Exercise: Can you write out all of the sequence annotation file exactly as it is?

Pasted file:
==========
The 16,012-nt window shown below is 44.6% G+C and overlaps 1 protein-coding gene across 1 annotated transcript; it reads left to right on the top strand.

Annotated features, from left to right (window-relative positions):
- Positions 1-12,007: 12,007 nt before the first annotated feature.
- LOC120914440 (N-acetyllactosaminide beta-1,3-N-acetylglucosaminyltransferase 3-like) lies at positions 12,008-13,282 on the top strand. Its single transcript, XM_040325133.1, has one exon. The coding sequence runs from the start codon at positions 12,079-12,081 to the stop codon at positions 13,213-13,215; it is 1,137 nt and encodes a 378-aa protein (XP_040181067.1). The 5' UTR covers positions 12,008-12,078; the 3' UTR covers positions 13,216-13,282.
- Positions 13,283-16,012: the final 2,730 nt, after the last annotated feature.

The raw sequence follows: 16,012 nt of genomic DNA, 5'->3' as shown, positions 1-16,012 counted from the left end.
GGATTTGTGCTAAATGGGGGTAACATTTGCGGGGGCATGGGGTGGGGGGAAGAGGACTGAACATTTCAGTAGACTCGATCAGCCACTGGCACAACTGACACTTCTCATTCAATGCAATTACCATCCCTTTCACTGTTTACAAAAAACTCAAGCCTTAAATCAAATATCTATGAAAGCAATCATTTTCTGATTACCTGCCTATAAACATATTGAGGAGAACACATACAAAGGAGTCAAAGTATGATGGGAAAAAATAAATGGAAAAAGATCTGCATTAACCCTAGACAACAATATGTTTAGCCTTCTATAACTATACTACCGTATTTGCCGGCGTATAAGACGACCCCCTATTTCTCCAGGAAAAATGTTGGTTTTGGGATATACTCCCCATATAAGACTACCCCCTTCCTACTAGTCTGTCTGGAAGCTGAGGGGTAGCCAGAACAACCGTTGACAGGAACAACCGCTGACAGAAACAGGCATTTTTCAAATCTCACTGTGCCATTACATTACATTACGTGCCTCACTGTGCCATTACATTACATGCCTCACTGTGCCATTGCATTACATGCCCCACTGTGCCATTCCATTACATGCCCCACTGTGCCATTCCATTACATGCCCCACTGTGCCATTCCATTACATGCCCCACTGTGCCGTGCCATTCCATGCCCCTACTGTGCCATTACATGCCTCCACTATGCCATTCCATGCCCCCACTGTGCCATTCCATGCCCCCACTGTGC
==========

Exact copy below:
The 16,012-nt window shown below is 44.6% G+C and overlaps 1 protein-coding gene across 1 annotated transcript; it reads left to right on the top strand.

Annotated features, from left to right (window-relative positions):
- Positions 1-12,007: 12,007 nt before the first annotated feature.
- LOC120914440 (N-acetyllactosaminide beta-1,3-N-acetylglucosaminyltransferase 3-like) lies at positions 12,008-13,282 on the top strand. Its single transcript, XM_040325133.1, has one exon. The coding sequence runs from the start codon at positions 12,079-12,081 to the stop codon at positions 13,213-13,215; it is 1,137 nt and encodes a 378-aa protein (XP_040181067.1). The 5' UTR covers positions 12,008-12,078; the 3' UTR covers positions 13,216-13,282.
- Positions 13,283-16,012: the final 2,730 nt, after the last annotated feature.

The raw sequence follows: 16,012 nt of genomic DNA, 5'->3' as shown, positions 1-16,012 counted from the left end.
GGATTTGTGCTAAATGGGGGTAACATTTGCGGGGGCATGGGGTGGGGGGAAGAGGACTGAACATTTCAGTAGACTCGATCAGCCACTGGCACAACTGACACTTCTCATTCAATGCAATTACCATCCCTTTCACTGTTTACAAAAAACTCAAGCCTTAAATCAAATATCTATGAAAGCAATCATTTTCTGATTACCTGCCTATAAACATATTGAGGAGAACACATACAAAGGAGTCAAAGTATGATGGGAAAAAATAAATGGAAAAAGATCTGCATTAACCCTAGACAACAATATGTTTAGCCTTCTATAACTATACTACCGTATTTGCCGGCGTATAAGACGACCCCCTATTTCTCCAGGAAAAATGTTGGTTTTGGGATATACTCCCCATATAAGACTACCCCCTTCCTACTAGTCTGTCTGGAAGCTGAGGGGTAGCCAGAACAACCGTTGACAGGAACAACCGCTGACAGAAACAGGCATTTTTCAAATCTCACTGTGCCATTACATTACATTACGTGCCTCACTGTGCCATTACATTACATGCCTCACTGTGCCATTGCATTACATGCCCCACTGTGCCATTCCATTACATGCCCCACTGTGCCATTCCATTACATGCCCCACTGTGCCATTCCATTACATGCCCCACTGTGCCGTGCCATTCCATGCCCCTACTGTGCCATTACATGCCTCCACTATGCCATTCCATGCCCCCACTGTGCCATTCCATGCCCCCACTGTGC